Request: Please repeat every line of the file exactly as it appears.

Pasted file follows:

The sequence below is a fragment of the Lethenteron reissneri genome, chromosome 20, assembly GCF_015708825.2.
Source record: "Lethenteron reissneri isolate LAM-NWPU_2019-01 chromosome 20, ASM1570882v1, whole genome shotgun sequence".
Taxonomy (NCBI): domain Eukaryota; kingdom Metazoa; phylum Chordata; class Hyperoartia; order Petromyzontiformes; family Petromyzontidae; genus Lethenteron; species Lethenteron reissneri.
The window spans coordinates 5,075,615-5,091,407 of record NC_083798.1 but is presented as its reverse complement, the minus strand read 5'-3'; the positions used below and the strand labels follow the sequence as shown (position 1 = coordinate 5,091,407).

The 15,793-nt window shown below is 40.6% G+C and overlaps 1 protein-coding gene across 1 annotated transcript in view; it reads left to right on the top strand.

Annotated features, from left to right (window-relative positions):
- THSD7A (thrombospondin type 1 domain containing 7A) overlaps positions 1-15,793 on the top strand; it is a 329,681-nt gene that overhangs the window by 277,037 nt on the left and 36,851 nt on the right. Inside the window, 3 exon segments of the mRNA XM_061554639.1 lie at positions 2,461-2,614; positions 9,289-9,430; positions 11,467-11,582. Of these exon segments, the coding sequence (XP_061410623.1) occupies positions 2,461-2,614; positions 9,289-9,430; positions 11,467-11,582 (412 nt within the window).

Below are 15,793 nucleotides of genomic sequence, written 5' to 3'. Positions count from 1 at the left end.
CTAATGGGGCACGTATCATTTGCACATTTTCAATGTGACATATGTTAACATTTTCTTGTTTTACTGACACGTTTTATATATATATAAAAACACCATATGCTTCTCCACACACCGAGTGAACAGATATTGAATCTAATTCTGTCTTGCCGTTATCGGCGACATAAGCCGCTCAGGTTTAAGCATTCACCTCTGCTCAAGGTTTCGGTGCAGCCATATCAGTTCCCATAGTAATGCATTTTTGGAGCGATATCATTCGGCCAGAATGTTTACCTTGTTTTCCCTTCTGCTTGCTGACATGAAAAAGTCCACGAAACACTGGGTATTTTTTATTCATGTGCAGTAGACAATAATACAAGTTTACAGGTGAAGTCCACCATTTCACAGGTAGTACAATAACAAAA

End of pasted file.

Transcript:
The sequence below is a fragment of the Lethenteron reissneri genome, chromosome 20, assembly GCF_015708825.2.
Source record: "Lethenteron reissneri isolate LAM-NWPU_2019-01 chromosome 20, ASM1570882v1, whole genome shotgun sequence".
Taxonomy (NCBI): domain Eukaryota; kingdom Metazoa; phylum Chordata; class Hyperoartia; order Petromyzontiformes; family Petromyzontidae; genus Lethenteron; species Lethenteron reissneri.
The window spans coordinates 5,075,615-5,091,407 of record NC_083798.1 but is presented as its reverse complement, the minus strand read 5'-3'; the positions used below and the strand labels follow the sequence as shown (position 1 = coordinate 5,091,407).

The 15,793-nt window shown below is 40.6% G+C and overlaps 1 protein-coding gene across 1 annotated transcript in view; it reads left to right on the top strand.

Annotated features, from left to right (window-relative positions):
- THSD7A (thrombospondin type 1 domain containing 7A) overlaps positions 1-15,793 on the top strand; it is a 329,681-nt gene that overhangs the window by 277,037 nt on the left and 36,851 nt on the right. Inside the window, 3 exon segments of the mRNA XM_061554639.1 lie at positions 2,461-2,614; positions 9,289-9,430; positions 11,467-11,582. Of these exon segments, the coding sequence (XP_061410623.1) occupies positions 2,461-2,614; positions 9,289-9,430; positions 11,467-11,582 (412 nt within the window).

Below are 15,793 nucleotides of genomic sequence, written 5' to 3'. Positions count from 1 at the left end.
CTAATGGGGCACGTATCATTTGCACATTTTCAATGTGACATATGTTAACATTTTCTTGTTTTACTGACACGTTTTATATATATATAAAAACACCATATGCTTCTCCACACACCGAGTGAACAGATATTGAATCTAATTCTGTCTTGCCGTTATCGGCGACATAAGCCGCTCAGGTTTAAGCATTCACCTCTGCTCAAGGTTTCGGTGCAGCCATATCAGTTCCCATAGTAATGCATTTTTGGAGCGATATCATTCGGCCAGAATGTTTACCTTGTTTTCCCTTCTGCTTGCTGACATGAAAAAGTCCACGAAACACTGGGTATTTTTTATTCATGTGCAGTAGACAATAATACAAGTTTACAGGTGAAGTCCACCATTTCACAGGTAGTACAATAACAAAA